Google Tag Manager: In the Header or Footer?

Wondering whether to implement Google Tag Manager in your website’s header or footer? This guide will help.

Published Categorized as Analytics

If you’re installing Google Tag Manager on your website for the first time, you may be wondering whether the GTM container code should go in the header or footer of the HTML markup.

This is a good question—and an important one to ask. After all, the way you implement JavaScript code on your website has important implications for page load time and user experience.

The long answer short is that the code snippets for Google Tag Manager are supposed to go at the beginning of the <head> and <body> tags, and not in the footer.

To install a Google Tag Manager container on your website, you need to place two code snippets in the HTML markup: a <script> tag as high as possible in the <head> section and a <noscript> tag immediately after the opening of the <body> section.

The <script> tag that goes as high as possible in the <head> section looks like this:

<!-- Google Tag Manager -->
<script>(function(w,d,s,l,i){w[l]=w[l]||[];w[l].push({'gtm.start':
new Date().getTime(),event:'gtm.js'});var f=d.getElementsByTagName(s)[0],
j=d.createElement(s),dl=l!='dataLayer'?'&l='+l:'';j.async=true;j.src=
'https://www.googletagmanager.com/gtm.js?id='+i+dl;f.parentNode.insertBefore(j,f);
})(window,document,'script','dataLayer','GTM-XXXXXXX');</script>
<!-- End Google Tag Manager -->

And the <noscript> tag that goes immediately after the opening of the <body> section looks like this:

<!-- Google Tag Manager (noscript) -->
<noscript><iframe src="https://www.googletagmanager.com/ns.html?id=GTM-XXXXXXX"
height="0" width="0" style="display:none;visibility:hidden"></iframe></noscript>
<!-- End Google Tag Manager (noscript) -->

Note that, in your real-world implementation, GTM-XXXXXXX in the code snippets above needs to be replaced with the ID for your Google Tag Manager container.

Optionally, and only if you have business needs that require it, you can consider instantiating a data layer array object for more robust measurement.

Can You Implement GTM in the Footer?

You can implement the Google Tag Manager code snippet in the footer of your website, but this is far from ideal.

The principle is this: The higher up in your HTML markup the Google Tag Manager code snippet is, the sooner it will load and start firing tags for your ad retargeting and web analytics.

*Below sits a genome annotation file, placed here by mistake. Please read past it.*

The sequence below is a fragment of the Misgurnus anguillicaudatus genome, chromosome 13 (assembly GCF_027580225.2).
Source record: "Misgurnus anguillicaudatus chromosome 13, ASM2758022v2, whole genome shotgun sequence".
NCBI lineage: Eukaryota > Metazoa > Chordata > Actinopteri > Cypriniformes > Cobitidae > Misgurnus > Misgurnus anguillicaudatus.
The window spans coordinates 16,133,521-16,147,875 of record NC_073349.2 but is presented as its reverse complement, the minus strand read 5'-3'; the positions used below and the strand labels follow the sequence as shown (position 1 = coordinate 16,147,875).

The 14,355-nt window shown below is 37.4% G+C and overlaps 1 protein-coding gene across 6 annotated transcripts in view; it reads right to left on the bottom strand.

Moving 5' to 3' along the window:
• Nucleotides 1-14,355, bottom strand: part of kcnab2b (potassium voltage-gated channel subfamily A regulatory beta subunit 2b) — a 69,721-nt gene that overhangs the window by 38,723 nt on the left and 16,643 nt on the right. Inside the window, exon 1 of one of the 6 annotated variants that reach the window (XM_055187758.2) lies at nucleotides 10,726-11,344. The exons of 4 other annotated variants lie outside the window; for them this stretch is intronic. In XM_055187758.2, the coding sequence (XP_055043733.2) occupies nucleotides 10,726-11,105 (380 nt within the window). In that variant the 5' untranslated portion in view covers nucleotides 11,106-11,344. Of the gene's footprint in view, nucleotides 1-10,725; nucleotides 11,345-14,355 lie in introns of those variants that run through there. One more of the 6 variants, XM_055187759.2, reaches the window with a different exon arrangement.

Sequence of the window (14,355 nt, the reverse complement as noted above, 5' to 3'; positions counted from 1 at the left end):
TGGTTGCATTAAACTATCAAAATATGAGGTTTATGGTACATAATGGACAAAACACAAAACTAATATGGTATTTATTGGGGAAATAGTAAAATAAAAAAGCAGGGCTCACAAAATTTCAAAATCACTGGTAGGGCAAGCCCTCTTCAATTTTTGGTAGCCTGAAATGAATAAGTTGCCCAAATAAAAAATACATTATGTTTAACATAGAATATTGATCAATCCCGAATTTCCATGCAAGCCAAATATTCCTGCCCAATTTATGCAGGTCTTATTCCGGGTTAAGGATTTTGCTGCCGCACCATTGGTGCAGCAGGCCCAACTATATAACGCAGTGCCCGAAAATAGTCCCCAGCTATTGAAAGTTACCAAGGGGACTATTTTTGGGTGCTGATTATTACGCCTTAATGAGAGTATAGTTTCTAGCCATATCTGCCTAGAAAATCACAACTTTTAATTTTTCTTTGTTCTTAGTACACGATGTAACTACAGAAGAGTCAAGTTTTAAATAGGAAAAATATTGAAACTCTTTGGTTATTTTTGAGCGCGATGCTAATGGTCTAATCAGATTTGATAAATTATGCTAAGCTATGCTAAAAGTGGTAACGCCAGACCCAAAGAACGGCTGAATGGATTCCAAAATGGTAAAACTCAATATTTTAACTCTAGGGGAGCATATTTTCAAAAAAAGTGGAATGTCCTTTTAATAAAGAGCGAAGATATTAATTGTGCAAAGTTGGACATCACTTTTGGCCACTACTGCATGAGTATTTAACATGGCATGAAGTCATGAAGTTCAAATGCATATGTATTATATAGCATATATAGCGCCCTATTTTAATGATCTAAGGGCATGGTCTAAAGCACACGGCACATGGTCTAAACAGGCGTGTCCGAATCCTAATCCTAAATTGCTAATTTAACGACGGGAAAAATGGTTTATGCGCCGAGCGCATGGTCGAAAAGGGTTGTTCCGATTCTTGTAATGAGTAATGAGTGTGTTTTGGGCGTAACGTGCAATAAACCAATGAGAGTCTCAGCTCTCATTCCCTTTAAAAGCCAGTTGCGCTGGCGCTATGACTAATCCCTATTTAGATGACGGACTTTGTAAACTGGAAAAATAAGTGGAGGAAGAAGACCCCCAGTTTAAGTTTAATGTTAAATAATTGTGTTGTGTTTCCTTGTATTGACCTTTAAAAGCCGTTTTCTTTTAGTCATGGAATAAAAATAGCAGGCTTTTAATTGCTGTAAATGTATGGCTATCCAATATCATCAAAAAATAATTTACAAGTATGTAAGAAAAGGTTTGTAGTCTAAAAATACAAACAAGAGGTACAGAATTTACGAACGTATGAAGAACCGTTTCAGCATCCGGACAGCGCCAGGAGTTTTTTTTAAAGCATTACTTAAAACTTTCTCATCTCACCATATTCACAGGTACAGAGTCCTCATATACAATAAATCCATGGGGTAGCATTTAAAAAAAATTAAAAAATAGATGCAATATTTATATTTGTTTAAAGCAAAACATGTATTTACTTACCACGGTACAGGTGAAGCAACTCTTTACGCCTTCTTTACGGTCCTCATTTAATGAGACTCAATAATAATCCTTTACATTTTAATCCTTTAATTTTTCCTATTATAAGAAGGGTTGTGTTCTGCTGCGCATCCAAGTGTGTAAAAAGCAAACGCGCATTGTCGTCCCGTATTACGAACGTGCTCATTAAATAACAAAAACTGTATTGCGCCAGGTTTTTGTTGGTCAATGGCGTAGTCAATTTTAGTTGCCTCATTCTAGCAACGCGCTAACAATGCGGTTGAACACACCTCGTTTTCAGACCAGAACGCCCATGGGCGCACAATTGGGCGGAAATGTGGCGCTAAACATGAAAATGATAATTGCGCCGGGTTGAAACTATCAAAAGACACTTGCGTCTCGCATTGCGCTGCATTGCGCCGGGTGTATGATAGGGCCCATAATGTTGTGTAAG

If the code snippet for GTM is in the footer of your website’s HTML markup, there’s a good chance that Google Ads and Google Analytics won’t capture all visitors because some will bounce before the browser gets to load the footer tags.

Should the GTM Code Snippets Be Present on Every Page?

What about the implementation pattern for Google Tag Manager? Is it supposed to be implemented on every page, or only on some pages?

As a rule of thumb, the Google Tag Manager code snippets should be implemented on every single page of your website. (Unless there’s a business requirement to specifically not load GTM on a particular page or URL path.)

By implementing Google Tag Manager on every page, you allow the tag management professionals on your team to deploy code snippets, called tags, based on business rules, called triggers, as needed in support of analytics tracking and ad retargeting.

(For example, they can configure Google Tag Manager to trigger the Google Analytics tag on all pages and a Facebook ad retargeting pixel only on the landing page it applies to.)

Is Google Tag Manager Asynchronous?

The code snippet for Google Tag Manager is asynchronous, which means that, generally, it doesn’t block the rendering of other elements on the page.

All tags deployed via Google Tag Manager are also loaded asynchronously, which means your analytics tags, ad pixels, and other third-party tags are downloaded in parallel with the parsing of the page.

However, as Catchpoint Systems describes on its blog, the loading of certain tags via Google Tag Manager can still affect the timing of the onload event on the front end. And if you have UX elements whose rendering depends on the onload event, that can delay the loading of your website.

By Dim Nikov

Content creator with marketing and web development skills to pay the bills.

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